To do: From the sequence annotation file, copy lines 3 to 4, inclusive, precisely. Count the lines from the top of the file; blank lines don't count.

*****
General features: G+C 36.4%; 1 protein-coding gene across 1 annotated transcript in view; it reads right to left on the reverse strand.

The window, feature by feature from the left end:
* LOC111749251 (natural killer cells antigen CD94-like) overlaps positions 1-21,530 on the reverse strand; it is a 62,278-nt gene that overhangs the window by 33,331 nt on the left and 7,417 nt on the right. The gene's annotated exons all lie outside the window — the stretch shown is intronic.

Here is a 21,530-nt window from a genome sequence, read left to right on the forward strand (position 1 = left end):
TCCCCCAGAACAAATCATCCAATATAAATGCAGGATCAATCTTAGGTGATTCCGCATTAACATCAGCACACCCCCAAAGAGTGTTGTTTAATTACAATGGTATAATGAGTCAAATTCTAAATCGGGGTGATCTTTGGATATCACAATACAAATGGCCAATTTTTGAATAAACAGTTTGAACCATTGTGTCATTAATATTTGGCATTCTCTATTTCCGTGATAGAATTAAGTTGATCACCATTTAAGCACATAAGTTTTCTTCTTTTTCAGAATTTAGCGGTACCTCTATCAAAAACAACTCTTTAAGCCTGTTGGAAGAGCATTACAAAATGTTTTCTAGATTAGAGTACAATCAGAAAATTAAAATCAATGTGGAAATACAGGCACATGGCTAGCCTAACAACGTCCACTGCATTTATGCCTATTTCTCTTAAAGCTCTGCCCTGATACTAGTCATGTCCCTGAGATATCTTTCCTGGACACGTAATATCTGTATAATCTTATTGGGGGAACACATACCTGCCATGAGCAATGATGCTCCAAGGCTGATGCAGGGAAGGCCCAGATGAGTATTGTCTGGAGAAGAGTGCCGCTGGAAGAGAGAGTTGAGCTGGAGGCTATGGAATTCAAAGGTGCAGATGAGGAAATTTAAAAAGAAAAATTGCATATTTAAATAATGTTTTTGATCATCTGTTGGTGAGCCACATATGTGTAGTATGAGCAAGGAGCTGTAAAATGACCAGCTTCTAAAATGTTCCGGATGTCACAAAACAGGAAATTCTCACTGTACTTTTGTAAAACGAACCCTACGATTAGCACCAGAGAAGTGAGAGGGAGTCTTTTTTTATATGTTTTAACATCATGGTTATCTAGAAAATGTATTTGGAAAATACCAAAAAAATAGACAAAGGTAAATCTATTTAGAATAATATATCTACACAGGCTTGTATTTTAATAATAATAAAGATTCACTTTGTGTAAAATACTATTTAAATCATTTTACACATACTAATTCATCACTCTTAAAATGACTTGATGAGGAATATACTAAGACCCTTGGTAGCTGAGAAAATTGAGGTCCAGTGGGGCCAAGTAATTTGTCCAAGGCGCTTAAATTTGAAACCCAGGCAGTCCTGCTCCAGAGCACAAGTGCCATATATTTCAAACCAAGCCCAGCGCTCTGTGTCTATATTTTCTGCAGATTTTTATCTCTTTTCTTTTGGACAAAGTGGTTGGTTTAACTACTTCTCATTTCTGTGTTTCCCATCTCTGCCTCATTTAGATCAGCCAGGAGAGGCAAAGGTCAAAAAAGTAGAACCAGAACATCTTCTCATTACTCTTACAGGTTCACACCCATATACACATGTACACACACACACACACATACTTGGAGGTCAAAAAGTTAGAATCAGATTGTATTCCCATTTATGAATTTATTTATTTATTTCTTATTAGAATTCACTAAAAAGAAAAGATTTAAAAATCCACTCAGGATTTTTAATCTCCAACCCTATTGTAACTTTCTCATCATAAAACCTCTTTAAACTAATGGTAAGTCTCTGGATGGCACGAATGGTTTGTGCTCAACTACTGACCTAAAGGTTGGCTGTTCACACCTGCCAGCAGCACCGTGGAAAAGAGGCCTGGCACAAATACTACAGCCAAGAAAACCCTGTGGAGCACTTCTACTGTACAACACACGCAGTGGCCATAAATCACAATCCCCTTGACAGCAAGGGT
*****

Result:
* LOC111749251 (natural killer cells antigen CD94-like) overlaps positions 1-21,530 on the reverse strand; it is a 62,278-nt gene that overhangs the window by 33,331 nt on the left and 7,417 nt on the right. The gene's annotated exons all lie outside the window — the stretch shown is intronic.

Here is a 21,530-nt window from a genome sequence, read left to right on the forward strand (position 1 = left end):